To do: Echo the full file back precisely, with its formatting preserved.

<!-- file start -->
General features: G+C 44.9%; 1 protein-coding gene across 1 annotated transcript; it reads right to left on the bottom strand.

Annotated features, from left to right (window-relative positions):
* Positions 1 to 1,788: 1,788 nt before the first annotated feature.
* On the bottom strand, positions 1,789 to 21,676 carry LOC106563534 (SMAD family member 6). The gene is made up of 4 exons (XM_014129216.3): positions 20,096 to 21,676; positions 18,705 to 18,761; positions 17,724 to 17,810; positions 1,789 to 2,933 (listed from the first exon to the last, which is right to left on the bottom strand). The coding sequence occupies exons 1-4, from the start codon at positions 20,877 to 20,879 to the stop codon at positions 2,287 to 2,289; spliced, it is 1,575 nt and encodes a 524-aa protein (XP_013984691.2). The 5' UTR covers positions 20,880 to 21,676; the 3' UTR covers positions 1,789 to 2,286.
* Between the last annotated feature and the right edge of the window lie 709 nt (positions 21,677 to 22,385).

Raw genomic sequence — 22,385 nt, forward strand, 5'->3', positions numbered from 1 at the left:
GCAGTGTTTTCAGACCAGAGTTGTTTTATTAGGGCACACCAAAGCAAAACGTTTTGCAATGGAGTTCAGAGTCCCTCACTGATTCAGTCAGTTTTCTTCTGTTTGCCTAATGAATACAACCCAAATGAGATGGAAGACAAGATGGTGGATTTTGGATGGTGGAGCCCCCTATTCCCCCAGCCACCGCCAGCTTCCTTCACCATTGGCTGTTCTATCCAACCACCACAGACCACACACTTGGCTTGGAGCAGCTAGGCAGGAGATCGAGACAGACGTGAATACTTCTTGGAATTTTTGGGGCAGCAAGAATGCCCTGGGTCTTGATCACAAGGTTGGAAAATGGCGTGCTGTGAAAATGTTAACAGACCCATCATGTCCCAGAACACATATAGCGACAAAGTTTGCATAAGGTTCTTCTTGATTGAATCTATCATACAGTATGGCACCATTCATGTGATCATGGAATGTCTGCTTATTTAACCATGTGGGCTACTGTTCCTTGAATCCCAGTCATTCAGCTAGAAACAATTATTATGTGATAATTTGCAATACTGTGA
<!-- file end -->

General features: G+C 44.9%; 1 protein-coding gene across 1 annotated transcript; it reads right to left on the bottom strand.

Annotated features, from left to right (window-relative positions):
* Positions 1 to 1,788: 1,788 nt before the first annotated feature.
* On the bottom strand, positions 1,789 to 21,676 carry LOC106563534 (SMAD family member 6). The gene is made up of 4 exons (XM_014129216.3): positions 20,096 to 21,676; positions 18,705 to 18,761; positions 17,724 to 17,810; positions 1,789 to 2,933 (listed from the first exon to the last, which is right to left on the bottom strand). The coding sequence occupies exons 1-4, from the start codon at positions 20,877 to 20,879 to the stop codon at positions 2,287 to 2,289; spliced, it is 1,575 nt and encodes a 524-aa protein (XP_013984691.2). The 5' UTR covers positions 20,880 to 21,676; the 3' UTR covers positions 1,789 to 2,286.
* Between the last annotated feature and the right edge of the window lie 709 nt (positions 21,677 to 22,385).

Raw genomic sequence — 22,385 nt, forward strand, 5'->3', positions numbered from 1 at the left:
GCAGTGTTTTCAGACCAGAGTTGTTTTATTAGGGCACACCAAAGCAAAACGTTTTGCAATGGAGTTCAGAGTCCCTCACTGATTCAGTCAGTTTTCTTCTGTTTGCCTAATGAATACAACCCAAATGAGATGGAAGACAAGATGGTGGATTTTGGATGGTGGAGCCCCCTATTCCCCCAGCCACCGCCAGCTTCCTTCACCATTGGCTGTTCTATCCAACCACCACAGACCACACACTTGGCTTGGAGCAGCTAGGCAGGAGATCGAGACAGACGTGAATACTTCTTGGAATTTTTGGGGCAGCAAGAATGCCCTGGGTCTTGATCACAAGGTTGGAAAATGGCGTGCTGTGAAAATGTTAACAGACCCATCATGTCCCAGAACACATATAGCGACAAAGTTTGCATAAGGTTCTTCTTGATTGAATCTATCATACAGTATGGCACCATTCATGTGATCATGGAATGTCTGCTTATTTAACCATGTGGGCTACTGTTCCTTGAATCCCAGTCATTCAGCTAGAAACAATTATTATGTGATAATTTGCAATACTGTGA